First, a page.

Not in their name: re-interpreting discourses of STEM learning through the subjective experiences of minoritized girls

Tesha Sengupta-Irving*, Shirin Vossoughi

*Corresponding author for this work

Research output: Contribution to journalArticlepeer-review

4 Scopus citations

Abstract

This paper problematizes the enduring conscription of STEM learning in discourses of U.S. global ascendancy, neoliberalism and militarism. Drawing on ethnographic data, we explore how girls of color make meaning of their everyday experiences in two settings: a racially tracked mathematics class in a suburban high school and a STEAM based after-school program in a working class urban community. The stories of these girls–separated by time, place, age, and social histories but bound by sensibilities grown in their Immigrant families and learning contexts–contest U.S. hegemony as the primary rationale for STEM learning; challenge individual gain at the expense of another; problematize what counts as science while insisting on its creative convergence with joy; and honor their ingenuity and humanity. Challenging representational and respectability politics, we consider how dignity may better account for the complexity of their experiences and serve as a resource for research, pedagogy and design.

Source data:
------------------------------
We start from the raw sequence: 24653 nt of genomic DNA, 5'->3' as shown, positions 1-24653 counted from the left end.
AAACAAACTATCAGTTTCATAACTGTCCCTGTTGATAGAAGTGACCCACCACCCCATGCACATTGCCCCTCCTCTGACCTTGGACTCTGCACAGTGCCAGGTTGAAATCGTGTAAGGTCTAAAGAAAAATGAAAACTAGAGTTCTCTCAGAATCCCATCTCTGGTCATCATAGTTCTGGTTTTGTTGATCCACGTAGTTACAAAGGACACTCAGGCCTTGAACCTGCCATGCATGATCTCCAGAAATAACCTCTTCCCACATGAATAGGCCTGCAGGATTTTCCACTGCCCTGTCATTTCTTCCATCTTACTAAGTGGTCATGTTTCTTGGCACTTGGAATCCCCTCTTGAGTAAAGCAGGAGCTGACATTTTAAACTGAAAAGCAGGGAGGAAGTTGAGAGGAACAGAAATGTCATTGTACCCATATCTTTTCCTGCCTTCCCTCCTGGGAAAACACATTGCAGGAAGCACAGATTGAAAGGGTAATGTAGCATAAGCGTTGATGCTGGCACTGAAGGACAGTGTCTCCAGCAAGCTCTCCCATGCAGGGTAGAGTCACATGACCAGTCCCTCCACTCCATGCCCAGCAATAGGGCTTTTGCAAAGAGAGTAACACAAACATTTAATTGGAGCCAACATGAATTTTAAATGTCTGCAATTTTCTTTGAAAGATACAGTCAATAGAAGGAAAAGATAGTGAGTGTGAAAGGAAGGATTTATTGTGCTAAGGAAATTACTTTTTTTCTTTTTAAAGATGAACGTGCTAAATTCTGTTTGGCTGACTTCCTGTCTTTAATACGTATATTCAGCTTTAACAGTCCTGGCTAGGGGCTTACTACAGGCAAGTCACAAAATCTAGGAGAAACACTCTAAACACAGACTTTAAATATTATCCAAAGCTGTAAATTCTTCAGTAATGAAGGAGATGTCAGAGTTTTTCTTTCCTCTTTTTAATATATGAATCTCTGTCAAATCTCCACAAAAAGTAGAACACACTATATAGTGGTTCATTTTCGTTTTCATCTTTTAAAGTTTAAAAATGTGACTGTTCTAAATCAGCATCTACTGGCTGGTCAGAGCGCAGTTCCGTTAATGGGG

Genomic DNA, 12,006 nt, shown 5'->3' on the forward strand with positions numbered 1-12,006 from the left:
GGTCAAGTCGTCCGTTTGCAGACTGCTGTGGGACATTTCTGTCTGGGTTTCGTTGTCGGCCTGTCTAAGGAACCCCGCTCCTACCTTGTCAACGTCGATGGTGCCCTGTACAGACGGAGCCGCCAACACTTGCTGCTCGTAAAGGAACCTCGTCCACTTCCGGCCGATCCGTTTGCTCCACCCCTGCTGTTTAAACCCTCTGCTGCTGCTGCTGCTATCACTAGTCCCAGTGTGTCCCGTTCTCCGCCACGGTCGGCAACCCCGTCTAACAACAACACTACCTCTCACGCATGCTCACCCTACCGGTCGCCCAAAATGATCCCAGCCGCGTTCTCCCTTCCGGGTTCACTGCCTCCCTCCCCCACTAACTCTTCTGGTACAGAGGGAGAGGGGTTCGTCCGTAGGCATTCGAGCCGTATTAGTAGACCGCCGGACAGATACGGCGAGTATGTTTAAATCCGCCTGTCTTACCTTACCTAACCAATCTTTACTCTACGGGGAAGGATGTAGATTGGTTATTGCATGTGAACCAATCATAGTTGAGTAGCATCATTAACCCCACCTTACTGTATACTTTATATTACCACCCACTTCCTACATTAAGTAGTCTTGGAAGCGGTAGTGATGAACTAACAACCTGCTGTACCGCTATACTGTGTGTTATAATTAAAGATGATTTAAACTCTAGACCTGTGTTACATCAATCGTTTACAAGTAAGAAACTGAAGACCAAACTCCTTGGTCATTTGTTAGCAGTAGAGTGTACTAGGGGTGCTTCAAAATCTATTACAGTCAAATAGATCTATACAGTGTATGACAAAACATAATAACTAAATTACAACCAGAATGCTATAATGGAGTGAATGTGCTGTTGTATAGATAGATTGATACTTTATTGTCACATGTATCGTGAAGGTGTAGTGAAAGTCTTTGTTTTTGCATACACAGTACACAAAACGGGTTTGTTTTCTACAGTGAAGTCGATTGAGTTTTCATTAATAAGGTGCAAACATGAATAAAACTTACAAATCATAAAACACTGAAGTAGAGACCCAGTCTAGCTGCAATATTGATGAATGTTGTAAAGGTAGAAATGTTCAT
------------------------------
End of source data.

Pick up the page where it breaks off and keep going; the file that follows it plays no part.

Original languageEnglish (US)
Pages (from-to)479-501
Number of pages23
JournalRace Ethnicity and Education
Volume22
Issue number4
DOIs
StatePublished - Jul 4 2019

Keywords

  • STEM
  • dignity
  • girls of color
  • immigrant
  • learning
  • politics

ASJC Scopus subject areas

  • Demography
  • Cultural Studies
  • Education

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